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International Journal of Biomedical Imaging
Volume 2016 (2016), Article ID 7462014, 17 pages
Review Article

Insight into the Molecular Imaging of Alzheimer’s Disease

1Amity Institute of Biotechnology, Amity University Uttar Pradesh, Noida 201303, India
2Amity Institute of Biotechnology, Amity University Uttar Pradesh, Room No. 312, J3 Block, III Floor, Noida 201303, India

Received 30 September 2015; Accepted 16 December 2015

Academic Editor: Jyh-Cheng Chen

Copyright © 2016 Abishek Arora and Neeta Bhagat. This is an open access article distributed under the Creative Commons Attribution License, which permits unrestricted use, distribution, and reproduction in any medium, provided the original work is properly cited.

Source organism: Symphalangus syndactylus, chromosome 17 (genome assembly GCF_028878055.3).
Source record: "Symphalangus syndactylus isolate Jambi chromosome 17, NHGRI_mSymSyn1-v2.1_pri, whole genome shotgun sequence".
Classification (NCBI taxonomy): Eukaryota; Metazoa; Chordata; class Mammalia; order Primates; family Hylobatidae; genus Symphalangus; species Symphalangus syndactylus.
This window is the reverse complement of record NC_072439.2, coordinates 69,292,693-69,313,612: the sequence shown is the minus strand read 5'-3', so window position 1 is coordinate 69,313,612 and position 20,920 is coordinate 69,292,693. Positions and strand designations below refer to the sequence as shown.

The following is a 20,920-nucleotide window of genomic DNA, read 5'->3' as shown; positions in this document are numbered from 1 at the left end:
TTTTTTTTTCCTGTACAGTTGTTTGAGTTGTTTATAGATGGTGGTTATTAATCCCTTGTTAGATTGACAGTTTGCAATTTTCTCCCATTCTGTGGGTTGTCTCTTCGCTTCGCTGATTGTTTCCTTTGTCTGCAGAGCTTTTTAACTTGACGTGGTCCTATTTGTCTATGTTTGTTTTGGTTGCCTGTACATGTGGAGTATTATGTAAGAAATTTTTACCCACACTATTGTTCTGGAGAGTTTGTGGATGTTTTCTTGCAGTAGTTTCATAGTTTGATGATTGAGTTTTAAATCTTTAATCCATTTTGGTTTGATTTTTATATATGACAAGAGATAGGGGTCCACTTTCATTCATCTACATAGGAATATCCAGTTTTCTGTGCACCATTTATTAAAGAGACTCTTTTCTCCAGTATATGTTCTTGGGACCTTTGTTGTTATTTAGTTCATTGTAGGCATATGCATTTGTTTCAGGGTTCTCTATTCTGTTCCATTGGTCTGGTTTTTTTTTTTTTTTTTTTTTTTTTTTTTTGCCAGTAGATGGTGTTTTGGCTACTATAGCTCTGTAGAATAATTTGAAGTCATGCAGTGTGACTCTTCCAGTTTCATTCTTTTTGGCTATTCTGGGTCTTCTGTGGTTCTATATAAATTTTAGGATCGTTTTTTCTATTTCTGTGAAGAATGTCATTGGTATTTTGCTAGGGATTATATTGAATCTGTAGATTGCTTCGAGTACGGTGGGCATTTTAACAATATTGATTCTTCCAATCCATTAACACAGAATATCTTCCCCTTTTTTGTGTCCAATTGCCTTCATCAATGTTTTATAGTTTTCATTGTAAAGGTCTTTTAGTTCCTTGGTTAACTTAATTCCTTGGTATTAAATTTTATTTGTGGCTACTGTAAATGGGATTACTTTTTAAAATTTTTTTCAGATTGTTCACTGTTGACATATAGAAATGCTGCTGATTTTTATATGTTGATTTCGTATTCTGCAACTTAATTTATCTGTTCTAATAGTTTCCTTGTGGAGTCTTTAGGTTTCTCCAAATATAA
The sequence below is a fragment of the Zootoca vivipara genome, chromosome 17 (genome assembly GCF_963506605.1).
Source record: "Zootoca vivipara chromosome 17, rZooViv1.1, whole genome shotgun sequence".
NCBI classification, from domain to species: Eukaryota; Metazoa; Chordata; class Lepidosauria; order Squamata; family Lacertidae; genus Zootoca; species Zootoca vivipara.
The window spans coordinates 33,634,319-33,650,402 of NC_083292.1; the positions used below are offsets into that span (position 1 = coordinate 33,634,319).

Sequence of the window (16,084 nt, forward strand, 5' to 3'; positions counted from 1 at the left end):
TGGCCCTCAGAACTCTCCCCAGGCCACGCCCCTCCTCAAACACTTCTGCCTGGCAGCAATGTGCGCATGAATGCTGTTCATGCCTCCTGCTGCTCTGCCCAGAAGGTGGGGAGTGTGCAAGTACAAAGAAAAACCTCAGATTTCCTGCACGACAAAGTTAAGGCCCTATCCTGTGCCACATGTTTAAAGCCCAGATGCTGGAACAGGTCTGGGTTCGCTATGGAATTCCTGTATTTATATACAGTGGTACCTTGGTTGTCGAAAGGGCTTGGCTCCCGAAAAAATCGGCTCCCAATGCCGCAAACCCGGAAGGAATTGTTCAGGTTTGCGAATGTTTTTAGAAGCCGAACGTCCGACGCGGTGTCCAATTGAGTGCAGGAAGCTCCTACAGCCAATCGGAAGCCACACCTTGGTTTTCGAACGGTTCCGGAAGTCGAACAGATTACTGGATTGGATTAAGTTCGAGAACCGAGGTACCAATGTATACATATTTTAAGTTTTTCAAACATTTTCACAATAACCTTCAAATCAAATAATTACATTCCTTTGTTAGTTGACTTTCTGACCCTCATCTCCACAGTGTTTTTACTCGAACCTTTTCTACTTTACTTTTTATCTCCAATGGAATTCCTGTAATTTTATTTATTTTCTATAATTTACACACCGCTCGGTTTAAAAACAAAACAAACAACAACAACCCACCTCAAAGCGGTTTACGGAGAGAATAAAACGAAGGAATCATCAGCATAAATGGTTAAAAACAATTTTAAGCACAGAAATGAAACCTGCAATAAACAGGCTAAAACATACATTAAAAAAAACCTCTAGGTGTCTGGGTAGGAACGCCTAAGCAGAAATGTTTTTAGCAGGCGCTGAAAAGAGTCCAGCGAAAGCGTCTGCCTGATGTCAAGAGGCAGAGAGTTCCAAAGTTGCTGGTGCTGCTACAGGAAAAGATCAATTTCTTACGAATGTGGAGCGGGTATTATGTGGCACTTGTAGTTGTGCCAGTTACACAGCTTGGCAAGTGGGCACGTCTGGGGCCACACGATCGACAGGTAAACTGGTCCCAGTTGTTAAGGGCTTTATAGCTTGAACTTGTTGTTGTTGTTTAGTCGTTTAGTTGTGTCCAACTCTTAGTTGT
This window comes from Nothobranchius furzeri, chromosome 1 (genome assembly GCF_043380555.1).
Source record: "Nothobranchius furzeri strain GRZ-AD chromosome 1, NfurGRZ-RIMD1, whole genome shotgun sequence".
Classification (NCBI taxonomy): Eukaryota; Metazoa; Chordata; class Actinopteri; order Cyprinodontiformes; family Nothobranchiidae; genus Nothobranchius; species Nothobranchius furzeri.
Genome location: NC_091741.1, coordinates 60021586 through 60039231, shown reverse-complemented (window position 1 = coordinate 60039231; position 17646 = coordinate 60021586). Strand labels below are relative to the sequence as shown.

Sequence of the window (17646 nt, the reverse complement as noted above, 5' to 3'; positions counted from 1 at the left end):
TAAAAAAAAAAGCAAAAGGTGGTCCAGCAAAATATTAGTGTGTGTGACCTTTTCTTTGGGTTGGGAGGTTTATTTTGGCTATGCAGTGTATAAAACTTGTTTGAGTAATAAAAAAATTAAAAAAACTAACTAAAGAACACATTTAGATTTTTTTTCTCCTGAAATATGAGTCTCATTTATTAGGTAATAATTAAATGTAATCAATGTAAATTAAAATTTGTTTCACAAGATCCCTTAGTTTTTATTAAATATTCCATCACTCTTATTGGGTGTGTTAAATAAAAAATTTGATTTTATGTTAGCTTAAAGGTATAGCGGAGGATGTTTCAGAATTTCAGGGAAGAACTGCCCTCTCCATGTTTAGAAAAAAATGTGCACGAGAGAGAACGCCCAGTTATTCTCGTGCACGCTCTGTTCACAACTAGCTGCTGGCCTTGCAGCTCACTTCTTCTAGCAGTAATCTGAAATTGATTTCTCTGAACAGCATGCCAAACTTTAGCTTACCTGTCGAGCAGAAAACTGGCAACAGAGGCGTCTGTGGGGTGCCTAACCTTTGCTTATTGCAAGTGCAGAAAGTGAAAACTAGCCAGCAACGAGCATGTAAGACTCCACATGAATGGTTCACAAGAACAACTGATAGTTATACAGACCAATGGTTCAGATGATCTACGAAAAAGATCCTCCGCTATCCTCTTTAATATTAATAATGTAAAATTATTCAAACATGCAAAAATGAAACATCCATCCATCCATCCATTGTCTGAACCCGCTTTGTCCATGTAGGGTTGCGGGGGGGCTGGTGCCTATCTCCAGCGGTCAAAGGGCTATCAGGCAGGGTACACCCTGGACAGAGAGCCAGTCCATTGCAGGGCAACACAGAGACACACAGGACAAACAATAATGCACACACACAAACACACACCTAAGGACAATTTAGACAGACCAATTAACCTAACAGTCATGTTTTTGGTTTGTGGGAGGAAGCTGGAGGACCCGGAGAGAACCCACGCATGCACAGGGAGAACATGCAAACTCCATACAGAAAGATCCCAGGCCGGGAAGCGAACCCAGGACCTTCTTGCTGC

Alzheimer’s disease is a complex neurodegenerative disease affecting millions of individuals worldwide. Earlier it was diagnosed only via clinical assessments and confirmed by postmortem brain histopathology. The development of validated biomarkers for Alzheimer’s disease has given impetus to improve diagnostics and accelerate the development of new therapies. Functional imaging like positron emission tomography (PET), single photon emission computed tomography (SPECT), functional magnetic resonance imaging (fMRI), and proton magnetic resonance spectroscopy provides a means of detecting and characterising the regional changes in brain blood flow, metabolism, and receptor binding sites that are associated with Alzheimer’s disease. Multimodal neuroimaging techniques have indicated changes in brain structure and metabolic activity, and an array of neurochemical variations that are associated with neurodegenerative diseases. Radiotracer-based PET and SPECT potentially provide sensitive, accurate methods for the early detection of disease. This paper presents a review of neuroimaging modalities like PET, SPECT, and selected imaging biomarkers/tracers used for the early diagnosis of AD. Neuroimaging with such biomarkers and tracers could achieve a much higher diagnostic accuracy for AD and related disorders in the future.